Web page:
SEATTLE -- Watching the growth of Felix Hernandez -- on and off the field -- since he arrived in Seattle as a cavalier 19-year-old has been rewarding.
It's called maturity, and at age 24, Hernandez is evolving admirably on all fronts, a man of both substance and stuff.
Hernandez's coronation as one of the game's premier pitchers (and there are those who would remove the qualifier "one of," but I'll hold off as long as Roy Halladay and Tim Lincecum are still active) arrived Thursday, when he overwhelmingly won the American League's Cy Young award.
Some would say the Baseball Writers' Association of America came of age Thursday, as well. No question this year's AL Cy Young vote was being viewed as a referendum to see if the head-in-the-sand dinosaurs of the BBWAA were ready to join the 21st century.
As a card-carrying tyrannosaurus -- but one who tries to keep his head above ground -- I fretted over the repercussions if CC Sabathia or David Price, with statistics inferior to Hernandez in virtually every aspect except victories, had pulled out the Cy Young.
The grudging acknowledgment of growth the BBWAA had earned last year for giving the Cys to Zack Greinke and Tim Lincecum -- with 16 and 15 wins, respectively -- would have surely boomeranged.
But score one for progress, as Hernandez received 21 of the 28 first-place votes from two BBWAA members in each American League city (including, in the interests of full disclosure, myself. My five-person ballot read: 1, Hernandez; 2, Price; 3, Cliff Lee; 4, Jon Lester; 5, Sabathia).
You could make the argument (and some of my fellow voters did) that never mind victories; with the Mariners hopelessly out of contention virtually all season, Hernandez never had to pitch under the same pressure as did Sabathia and Price as their teams vied for the postseason.
But Felix had his own pressure to deal with -- the likelihood that his team, game in and game out, would supply him virtually no run support. No need to quantify again the historic ineptitude of the Mariners' offense except to point out that Hernandez received a grand total of seven runs of support in his 12 losses.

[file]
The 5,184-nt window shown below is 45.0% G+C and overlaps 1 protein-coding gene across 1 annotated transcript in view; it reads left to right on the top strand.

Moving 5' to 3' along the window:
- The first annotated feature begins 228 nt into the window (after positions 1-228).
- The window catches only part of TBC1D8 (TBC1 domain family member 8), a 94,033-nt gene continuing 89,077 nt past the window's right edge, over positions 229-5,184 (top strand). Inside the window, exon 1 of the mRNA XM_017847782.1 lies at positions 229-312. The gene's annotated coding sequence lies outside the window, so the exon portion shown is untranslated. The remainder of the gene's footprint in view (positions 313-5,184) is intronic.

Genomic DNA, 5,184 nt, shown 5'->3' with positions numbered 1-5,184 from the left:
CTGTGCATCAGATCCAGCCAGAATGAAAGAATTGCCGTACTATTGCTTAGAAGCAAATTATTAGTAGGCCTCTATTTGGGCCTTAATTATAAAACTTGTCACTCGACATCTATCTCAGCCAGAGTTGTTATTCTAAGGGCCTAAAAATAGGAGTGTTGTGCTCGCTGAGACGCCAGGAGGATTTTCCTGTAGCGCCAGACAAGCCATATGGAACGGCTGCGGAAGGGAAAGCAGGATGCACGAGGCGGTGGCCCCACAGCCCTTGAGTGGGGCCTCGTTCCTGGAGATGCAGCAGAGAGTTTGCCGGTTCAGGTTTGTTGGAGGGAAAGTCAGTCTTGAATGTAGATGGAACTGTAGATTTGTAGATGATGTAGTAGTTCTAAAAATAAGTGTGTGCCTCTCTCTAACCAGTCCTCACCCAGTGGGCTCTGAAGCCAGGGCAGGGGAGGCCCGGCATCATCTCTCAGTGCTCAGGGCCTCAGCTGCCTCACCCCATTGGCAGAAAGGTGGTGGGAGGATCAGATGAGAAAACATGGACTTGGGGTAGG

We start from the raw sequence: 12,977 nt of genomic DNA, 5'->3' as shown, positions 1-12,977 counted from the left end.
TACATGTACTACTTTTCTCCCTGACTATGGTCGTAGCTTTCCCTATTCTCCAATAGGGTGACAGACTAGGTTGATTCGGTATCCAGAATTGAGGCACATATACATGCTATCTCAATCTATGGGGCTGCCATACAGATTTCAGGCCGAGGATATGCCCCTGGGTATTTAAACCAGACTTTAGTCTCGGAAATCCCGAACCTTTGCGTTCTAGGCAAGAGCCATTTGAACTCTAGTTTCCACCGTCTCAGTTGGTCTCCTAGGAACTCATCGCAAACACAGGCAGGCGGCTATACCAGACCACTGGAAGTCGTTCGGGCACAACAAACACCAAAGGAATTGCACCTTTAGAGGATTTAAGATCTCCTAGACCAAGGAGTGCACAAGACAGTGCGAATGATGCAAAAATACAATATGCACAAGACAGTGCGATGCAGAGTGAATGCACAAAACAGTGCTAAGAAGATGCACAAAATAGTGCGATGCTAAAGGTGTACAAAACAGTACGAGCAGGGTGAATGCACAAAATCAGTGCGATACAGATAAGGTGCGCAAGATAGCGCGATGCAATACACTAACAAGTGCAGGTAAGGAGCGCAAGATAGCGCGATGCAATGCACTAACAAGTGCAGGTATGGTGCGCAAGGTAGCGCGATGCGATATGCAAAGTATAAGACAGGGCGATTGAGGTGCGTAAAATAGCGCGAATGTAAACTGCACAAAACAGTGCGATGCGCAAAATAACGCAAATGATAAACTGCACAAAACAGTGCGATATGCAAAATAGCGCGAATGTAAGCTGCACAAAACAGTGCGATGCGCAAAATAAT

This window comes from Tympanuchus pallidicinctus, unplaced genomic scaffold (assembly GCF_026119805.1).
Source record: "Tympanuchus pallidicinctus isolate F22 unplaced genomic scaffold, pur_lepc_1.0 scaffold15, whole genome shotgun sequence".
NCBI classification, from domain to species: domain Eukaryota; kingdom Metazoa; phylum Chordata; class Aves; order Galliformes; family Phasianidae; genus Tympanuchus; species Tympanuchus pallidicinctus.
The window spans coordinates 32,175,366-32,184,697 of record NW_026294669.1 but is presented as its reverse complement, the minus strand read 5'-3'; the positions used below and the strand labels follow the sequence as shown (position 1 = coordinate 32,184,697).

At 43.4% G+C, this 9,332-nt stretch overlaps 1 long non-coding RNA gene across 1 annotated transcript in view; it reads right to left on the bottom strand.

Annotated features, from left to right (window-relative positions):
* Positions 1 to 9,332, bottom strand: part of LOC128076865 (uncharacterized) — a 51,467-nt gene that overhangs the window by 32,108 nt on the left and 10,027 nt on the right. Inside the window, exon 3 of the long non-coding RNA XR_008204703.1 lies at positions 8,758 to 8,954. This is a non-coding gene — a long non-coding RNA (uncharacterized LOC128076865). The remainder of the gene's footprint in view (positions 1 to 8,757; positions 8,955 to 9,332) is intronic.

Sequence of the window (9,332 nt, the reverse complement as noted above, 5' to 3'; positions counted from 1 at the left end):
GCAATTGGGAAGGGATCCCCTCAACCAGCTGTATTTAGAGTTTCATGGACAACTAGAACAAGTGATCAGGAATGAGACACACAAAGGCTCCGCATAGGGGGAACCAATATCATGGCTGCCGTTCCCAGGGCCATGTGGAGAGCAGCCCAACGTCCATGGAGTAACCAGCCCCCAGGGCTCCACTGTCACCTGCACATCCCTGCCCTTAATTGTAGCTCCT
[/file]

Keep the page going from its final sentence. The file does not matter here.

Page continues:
In a national conference call Thursday, Hernandez was incredibly gracious. At the same time he told of his delirious, tearful joy upon receiving the call from BBWAA secretary-treasurer Jack O'Connell ("It was a great, great, great, great, amazing thing"), he absolved his offense of blame.
"They tried to do too much for me," he said. "I love my teammates."
But the fact remains, glaringly so, that Hernandez's lackluster record was purely a byproduct of the fact that his consistent magnificence was not backed up by enough runs to give him the deserved "Ws".
It's not as if BBWAA members had a sabermetric enlightenment, as has been portrayed in some quarters. This wasn't about xFIP or WPA or WAR. Hernandez won largely on the strength of his more traditional numbers -- ERA and innings pitched and strikeouts and quality starts and opponents' batting average.
But it still took a leap of illumination, as a body, to disregard Hernandez's 13-12 record and give him the Cy Young. No way that would have happened 50 years ago, or 20, or even five years ago. In 2005, Bartolo Colon, by most statistical measures, was outpitched by Johan Santana, and yet Santana lost the Cy Young to Colon largely because the Angels pitcher went 21-8 while Santana was 16-7.
Given a redo, with modern-day sensibilities, I think the BBWAA vote goes for Santana, just as they'd probably take Randy Johnson and his 16-14 record over Roger Clemens' 18-4 in 2004 if given a second crack at it.
Fortunately, all of us are more informed now, and did what I feel confident was the right thing. Hernandez now stands as a pioneer of sorts, a trailblazer for the no-longer radical concept of giving the Cy Young to the best pitcher, regardless of record.